Learn about Fr. Gerrer
Fr. Gerrer, playing guitarRobert Francis Xavier Gerrer was born on July 23, 1867 in the village of Lautenbach, Alsace, France. In 1872, Gerrer and his family immigrated to the United States to escape the Franco-Prussian War. The family initially settled in St. Joseph, Missouri, but soon moved to Bedford, Iowa. At an early age he manifested aptitude for art and music. Robert entertained other youngsters with drawings on school slates, and used native clay to create sculptures. As he grew older, he learned to play various musical instruments and even tried his hand at musical composition. He played the guitar and the clarinet. Early in 1891, the Hurlbert and Leftwich Circus came to town; their orchestra and band needed a clarinetist, and thus began Robert’s brief career as a circus performer.
On Christmas 1891 in Guthrie, Robert met Abbot Thomas Duperou, Superior of the Benedictine community at Sacred Heart Mission, Oklahoma. Fr. Thomas invited Robert to consider joining the community at Sacred Heart. Robert accepted, and a few days later took the train to Purcell to begin the 40 mile trip by prairie schooner to the Mission.
Fr. Gerrer, OSB in Rome, 1903In mid-January of 1892, Robert received the Benedictine habit, and was given the religious name of “Gregory.” His artistic talent was recognized by Abbot Visitor Leander Le Moine, who proposed that Gerrer be sent to Europe to further study art. Shortly after his ordination at Buckfast Abbey in Devonshire, England on September 22, 1900, Fr. Gregory Gerrer, OSB was sent to Rome to study art. He arrived at Sant’ Ambrogio Abbey in Rome on December 7, 1900. He studied in the studio of Giuseppi Gonnella under the direction of several notable artists including Ciro Galliazzi, Salvatore Nobili, and Antonio Ortiz.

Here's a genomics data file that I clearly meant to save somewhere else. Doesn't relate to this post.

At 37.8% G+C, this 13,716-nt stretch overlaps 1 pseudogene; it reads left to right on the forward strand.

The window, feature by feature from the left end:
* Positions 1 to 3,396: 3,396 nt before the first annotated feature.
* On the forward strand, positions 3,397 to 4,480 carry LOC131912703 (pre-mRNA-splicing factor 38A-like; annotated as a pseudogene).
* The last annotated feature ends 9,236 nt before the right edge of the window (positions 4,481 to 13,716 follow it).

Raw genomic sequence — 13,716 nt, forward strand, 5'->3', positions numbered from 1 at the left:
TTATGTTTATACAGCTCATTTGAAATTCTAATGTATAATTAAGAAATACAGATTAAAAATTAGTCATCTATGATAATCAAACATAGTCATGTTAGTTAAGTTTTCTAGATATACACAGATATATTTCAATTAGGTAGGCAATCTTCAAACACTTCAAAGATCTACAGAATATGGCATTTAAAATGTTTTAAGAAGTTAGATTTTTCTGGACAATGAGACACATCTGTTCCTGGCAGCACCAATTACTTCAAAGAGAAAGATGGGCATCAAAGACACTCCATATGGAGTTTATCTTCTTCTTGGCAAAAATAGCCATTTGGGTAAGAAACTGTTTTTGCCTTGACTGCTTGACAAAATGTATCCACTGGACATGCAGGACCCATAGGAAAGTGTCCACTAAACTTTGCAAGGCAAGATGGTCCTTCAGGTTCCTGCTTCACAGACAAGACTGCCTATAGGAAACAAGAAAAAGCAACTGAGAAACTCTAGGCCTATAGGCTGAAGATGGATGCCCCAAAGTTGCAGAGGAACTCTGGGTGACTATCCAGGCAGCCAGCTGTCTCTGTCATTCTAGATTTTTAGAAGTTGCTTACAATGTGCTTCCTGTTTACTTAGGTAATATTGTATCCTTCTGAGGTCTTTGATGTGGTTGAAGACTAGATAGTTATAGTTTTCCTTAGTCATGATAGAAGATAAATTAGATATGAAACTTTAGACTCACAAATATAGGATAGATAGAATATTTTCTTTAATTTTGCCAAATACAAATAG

Fr. Gerrer painting Mt. SheridanFr. Gerrer also had the opportunity to travel throughout Italy and the Near East during his time in Rome. In 1903, he accompanied Abbot General Maurus Serafini on a mission to the Holy Land. During the trip, he was presented with a small Egyptian scarab with a goose hieroglyph—the symbol for ‘A.’ For Fr. Gerrer this was the beginning of a museum collection.
in the Wichita Mountains
in the Wichita Mountains
Pope Pius X became pope in August 1903 and released a call for artists to paint his official portrait. Fr. Gerrer was chosen as one of the artists that the Pope posed for. The Pope chose Fr. Gerrer’s portrait as his official portrait. Fr. Gerrer brought this painting back to the St. Louis World’s Fair in 1904. He painted a second painting in El Reno and sent it to the Vatican.
In 1916, Fr. Gerrer became the first president of the Oklahoma Artists Association.
Fr. Gregory Gerrer, OSBIn 1917, representatives of the University of Notre Dame contacted Fr. Gerrer and requested that he apply his knowledge and talents to their growing art collection, the Wightman Memorial Gallery. Fr. Gerrer would continue to act as an advisor and art instructor at Notre Dame for the next 15 years, spending summers in South Bend, autumns and sometimes winters in eastern cities as an artist, critic, or collector, and the remaining months devoted to the gallery and museum in Shawnee. Fr. Gerrer, or Dom Gerrer as he was known at Notre Dame, was the first Director and Curator at the Wightman Memorial Art Gallery.
Fr. Gerrer painting in in his studioIn 1919, Fr. Gerrer moved his treasures from his studio to the newly constructed St. Gregory’s High School and College. There, several rooms were dedicated to exhibiting the museum collection of objects, while the paintings were hung in the foyer and first floor hallway.
Admitted to the Oklahoma Hall of Fame in 1931, Fr. Gerrer was also recognized as the leading artist in the state at that time. He was commissioned to paint no less than 79 portraits during his lifetime. Fr. Gerrer died August 24, 1946.